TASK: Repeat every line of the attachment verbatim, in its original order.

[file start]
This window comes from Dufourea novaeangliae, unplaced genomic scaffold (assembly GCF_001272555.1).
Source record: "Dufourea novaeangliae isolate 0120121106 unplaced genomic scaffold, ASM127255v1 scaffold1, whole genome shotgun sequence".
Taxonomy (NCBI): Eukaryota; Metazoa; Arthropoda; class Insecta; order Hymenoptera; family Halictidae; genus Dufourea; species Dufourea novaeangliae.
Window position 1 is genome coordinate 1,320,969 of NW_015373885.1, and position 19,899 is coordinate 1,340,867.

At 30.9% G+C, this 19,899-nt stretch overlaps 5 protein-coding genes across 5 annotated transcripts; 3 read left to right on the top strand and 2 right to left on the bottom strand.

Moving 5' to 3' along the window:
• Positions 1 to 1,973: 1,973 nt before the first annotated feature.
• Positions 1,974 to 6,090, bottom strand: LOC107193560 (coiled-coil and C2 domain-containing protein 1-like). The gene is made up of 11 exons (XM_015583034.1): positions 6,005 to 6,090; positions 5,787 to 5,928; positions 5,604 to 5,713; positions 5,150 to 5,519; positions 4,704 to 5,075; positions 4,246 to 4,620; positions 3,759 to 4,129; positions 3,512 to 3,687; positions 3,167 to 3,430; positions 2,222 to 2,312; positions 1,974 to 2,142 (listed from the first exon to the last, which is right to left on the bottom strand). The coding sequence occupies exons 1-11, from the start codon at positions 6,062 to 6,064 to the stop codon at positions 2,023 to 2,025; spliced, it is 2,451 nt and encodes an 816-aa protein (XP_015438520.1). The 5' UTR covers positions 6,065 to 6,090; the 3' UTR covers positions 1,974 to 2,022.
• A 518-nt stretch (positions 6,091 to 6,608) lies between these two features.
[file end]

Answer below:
This window comes from Dufourea novaeangliae, unplaced genomic scaffold (assembly GCF_001272555.1).
Source record: "Dufourea novaeangliae isolate 0120121106 unplaced genomic scaffold, ASM127255v1 scaffold1, whole genome shotgun sequence".
Taxonomy (NCBI): Eukaryota; Metazoa; Arthropoda; class Insecta; order Hymenoptera; family Halictidae; genus Dufourea; species Dufourea novaeangliae.
Window position 1 is genome coordinate 1,320,969 of NW_015373885.1, and position 19,899 is coordinate 1,340,867.

At 30.9% G+C, this 19,899-nt stretch overlaps 5 protein-coding genes across 5 annotated transcripts; 3 read left to right on the top strand and 2 right to left on the bottom strand.

Moving 5' to 3' along the window:
• Positions 1 to 1,973: 1,973 nt before the first annotated feature.
• Positions 1,974 to 6,090, bottom strand: LOC107193560 (coiled-coil and C2 domain-containing protein 1-like). The gene is made up of 11 exons (XM_015583034.1): positions 6,005 to 6,090; positions 5,787 to 5,928; positions 5,604 to 5,713; positions 5,150 to 5,519; positions 4,704 to 5,075; positions 4,246 to 4,620; positions 3,759 to 4,129; positions 3,512 to 3,687; positions 3,167 to 3,430; positions 2,222 to 2,312; positions 1,974 to 2,142 (listed from the first exon to the last, which is right to left on the bottom strand). The coding sequence occupies exons 1-11, from the start codon at positions 6,062 to 6,064 to the stop codon at positions 2,023 to 2,025; spliced, it is 2,451 nt and encodes an 816-aa protein (XP_015438520.1). The 5' UTR covers positions 6,065 to 6,090; the 3' UTR covers positions 1,974 to 2,022.
• A 518-nt stretch (positions 6,091 to 6,608) lies between these two features.